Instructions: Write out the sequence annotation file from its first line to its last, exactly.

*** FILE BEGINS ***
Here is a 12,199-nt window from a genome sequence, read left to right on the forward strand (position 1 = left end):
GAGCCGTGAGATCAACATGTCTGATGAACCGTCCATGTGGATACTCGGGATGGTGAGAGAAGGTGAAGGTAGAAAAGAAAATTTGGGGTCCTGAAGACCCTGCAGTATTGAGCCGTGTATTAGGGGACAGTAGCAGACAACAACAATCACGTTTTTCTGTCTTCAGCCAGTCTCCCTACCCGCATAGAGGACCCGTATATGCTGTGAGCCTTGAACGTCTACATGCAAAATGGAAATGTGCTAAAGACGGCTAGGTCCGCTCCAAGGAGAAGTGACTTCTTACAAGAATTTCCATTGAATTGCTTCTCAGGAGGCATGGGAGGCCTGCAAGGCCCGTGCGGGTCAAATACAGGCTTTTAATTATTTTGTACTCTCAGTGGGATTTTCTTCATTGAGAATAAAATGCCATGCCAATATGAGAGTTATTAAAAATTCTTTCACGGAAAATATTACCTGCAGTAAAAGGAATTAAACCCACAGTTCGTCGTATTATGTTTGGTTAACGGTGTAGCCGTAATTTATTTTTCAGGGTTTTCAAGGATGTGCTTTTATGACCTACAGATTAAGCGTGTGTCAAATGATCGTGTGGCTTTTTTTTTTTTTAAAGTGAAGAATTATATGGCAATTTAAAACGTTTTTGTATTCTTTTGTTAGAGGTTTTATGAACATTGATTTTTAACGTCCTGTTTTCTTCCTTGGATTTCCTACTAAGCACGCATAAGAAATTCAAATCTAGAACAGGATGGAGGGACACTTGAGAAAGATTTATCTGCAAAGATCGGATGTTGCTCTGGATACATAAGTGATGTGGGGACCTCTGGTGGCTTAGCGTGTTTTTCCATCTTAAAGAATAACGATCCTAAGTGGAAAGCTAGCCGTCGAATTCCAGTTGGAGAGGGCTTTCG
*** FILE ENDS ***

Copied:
Here is a 12,199-nt window from a genome sequence, read left to right on the forward strand (position 1 = left end):
GAGCCGTGAGATCAACATGTCTGATGAACCGTCCATGTGGATACTCGGGATGGTGAGAGAAGGTGAAGGTAGAAAAGAAAATTTGGGGTCCTGAAGACCCTGCAGTATTGAGCCGTGTATTAGGGGACAGTAGCAGACAACAACAATCACGTTTTTCTGTCTTCAGCCAGTCTCCCTACCCGCATAGAGGACCCGTATATGCTGTGAGCCTTGAACGTCTACATGCAAAATGGAAATGTGCTAAAGACGGCTAGGTCCGCTCCAAGGAGAAGTGACTTCTTACAAGAATTTCCATTGAATTGCTTCTCAGGAGGCATGGGAGGCCTGCAAGGCCCGTGCGGGTCAAATACAGGCTTTTAATTATTTTGTACTCTCAGTGGGATTTTCTTCATTGAGAATAAAATGCCATGCCAATATGAGAGTTATTAAAAATTCTTTCACGGAAAATATTACCTGCAGTAAAAGGAATTAAACCCACAGTTCGTCGTATTATGTTTGGTTAACGGTGTAGCCGTAATTTATTTTTCAGGGTTTTCAAGGATGTGCTTTTATGACCTACAGATTAAGCGTGTGTCAAATGATCGTGTGGCTTTTTTTTTTTTTAAAGTGAAGAATTATATGGCAATTTAAAACGTTTTTGTATTCTTTTGTTAGAGGTTTTATGAACATTGATTTTTAACGTCCTGTTTTCTTCCTTGGATTTCCTACTAAGCACGCATAAGAAATTCAAATCTAGAACAGGATGGAGGGACACTTGAGAAAGATTTATCTGCAAAGATCGGATGTTGCTCTGGATACATAAGTGATGTGGGGACCTCTGGTGGCTTAGCGTGTTTTTCCATCTTAAAGAATAACGATCCTAAGTGGAAAGCTAGCCGTCGAATTCCAGTTGGAGAGGGCTTTCG